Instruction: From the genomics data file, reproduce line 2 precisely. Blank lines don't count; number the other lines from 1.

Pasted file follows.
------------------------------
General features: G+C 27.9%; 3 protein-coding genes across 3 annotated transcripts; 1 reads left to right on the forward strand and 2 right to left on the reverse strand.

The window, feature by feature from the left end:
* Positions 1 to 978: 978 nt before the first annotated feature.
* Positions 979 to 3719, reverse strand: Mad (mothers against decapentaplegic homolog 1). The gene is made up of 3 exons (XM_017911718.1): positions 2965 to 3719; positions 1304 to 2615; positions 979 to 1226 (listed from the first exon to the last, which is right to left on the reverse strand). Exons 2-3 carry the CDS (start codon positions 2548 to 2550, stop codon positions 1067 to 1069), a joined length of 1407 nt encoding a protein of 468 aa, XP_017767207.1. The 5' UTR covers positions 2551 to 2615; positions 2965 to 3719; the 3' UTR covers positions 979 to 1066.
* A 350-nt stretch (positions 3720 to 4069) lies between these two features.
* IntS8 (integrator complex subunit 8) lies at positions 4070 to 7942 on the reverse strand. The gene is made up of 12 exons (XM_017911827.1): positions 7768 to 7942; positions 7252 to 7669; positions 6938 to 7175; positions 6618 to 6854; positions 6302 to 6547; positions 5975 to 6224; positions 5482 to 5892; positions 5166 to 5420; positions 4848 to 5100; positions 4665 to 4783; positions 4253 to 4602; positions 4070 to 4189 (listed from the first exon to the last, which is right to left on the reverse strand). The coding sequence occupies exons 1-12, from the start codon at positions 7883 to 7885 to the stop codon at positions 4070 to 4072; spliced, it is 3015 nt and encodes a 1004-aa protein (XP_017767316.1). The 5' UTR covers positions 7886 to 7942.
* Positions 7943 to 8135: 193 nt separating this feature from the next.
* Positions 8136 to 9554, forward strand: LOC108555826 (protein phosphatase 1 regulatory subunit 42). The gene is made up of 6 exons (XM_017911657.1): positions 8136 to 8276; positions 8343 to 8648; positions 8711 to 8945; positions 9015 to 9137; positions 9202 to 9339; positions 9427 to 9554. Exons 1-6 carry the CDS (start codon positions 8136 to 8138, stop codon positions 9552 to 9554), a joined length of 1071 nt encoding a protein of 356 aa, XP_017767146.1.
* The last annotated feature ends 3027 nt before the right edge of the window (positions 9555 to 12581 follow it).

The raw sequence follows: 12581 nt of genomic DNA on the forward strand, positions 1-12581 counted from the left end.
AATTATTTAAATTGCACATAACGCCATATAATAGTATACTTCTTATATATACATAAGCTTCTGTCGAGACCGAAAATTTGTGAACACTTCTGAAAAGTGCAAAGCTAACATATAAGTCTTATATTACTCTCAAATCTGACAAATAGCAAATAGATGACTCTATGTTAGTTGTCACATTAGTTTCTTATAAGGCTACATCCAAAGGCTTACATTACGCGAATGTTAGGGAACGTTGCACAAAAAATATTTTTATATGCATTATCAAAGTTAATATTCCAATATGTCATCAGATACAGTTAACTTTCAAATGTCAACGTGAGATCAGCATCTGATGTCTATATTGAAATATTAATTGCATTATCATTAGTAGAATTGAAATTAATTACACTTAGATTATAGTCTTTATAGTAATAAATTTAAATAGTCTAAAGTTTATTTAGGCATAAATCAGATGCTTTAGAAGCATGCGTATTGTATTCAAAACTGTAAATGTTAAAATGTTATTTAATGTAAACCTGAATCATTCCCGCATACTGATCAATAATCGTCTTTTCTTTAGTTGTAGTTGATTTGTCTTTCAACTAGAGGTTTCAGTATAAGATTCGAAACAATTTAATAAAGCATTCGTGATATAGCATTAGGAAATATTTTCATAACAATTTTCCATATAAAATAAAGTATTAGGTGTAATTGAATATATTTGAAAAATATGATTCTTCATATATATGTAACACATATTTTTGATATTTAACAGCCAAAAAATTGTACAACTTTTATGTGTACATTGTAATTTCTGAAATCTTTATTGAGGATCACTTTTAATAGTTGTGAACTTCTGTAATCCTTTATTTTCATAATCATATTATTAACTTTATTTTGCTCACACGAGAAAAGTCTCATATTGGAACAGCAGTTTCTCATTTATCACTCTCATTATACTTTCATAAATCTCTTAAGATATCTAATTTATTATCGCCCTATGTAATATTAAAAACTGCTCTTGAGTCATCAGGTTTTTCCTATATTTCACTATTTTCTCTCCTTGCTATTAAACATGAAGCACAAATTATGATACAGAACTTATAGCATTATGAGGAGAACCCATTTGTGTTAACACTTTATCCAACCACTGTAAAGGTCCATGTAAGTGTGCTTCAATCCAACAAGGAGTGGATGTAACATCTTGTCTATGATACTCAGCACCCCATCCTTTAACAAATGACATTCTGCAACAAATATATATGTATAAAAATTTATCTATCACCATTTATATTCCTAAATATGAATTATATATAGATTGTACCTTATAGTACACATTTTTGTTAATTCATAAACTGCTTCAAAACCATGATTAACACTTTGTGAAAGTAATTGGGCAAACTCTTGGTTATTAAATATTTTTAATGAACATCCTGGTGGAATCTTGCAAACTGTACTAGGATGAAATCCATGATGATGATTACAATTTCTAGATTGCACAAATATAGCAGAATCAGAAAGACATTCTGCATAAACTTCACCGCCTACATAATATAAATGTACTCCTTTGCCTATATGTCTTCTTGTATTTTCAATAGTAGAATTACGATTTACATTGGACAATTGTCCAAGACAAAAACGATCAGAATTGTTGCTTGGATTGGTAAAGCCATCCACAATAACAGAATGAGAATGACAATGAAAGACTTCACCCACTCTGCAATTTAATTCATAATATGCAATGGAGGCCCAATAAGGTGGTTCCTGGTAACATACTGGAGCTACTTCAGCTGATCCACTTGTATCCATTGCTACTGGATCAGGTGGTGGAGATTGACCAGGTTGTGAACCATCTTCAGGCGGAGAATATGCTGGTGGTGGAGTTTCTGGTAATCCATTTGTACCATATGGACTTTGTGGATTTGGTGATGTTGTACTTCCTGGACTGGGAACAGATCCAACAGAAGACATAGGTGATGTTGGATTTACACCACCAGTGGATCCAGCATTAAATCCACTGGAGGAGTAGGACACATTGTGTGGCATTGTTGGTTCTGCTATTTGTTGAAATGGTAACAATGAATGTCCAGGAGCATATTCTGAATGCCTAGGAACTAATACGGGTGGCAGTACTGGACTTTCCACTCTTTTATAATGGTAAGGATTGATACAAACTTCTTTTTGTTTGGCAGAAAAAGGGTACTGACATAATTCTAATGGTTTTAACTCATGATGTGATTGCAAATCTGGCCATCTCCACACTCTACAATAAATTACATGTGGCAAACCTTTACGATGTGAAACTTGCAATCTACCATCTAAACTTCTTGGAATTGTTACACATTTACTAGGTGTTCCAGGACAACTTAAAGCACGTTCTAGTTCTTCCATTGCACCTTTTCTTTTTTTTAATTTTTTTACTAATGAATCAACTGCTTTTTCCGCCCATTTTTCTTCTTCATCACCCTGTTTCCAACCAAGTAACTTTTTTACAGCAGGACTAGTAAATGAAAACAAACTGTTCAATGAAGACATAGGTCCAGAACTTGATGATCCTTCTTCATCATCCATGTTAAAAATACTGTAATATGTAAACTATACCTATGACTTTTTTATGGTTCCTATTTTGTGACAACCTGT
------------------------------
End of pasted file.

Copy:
The window, feature by feature from the left end: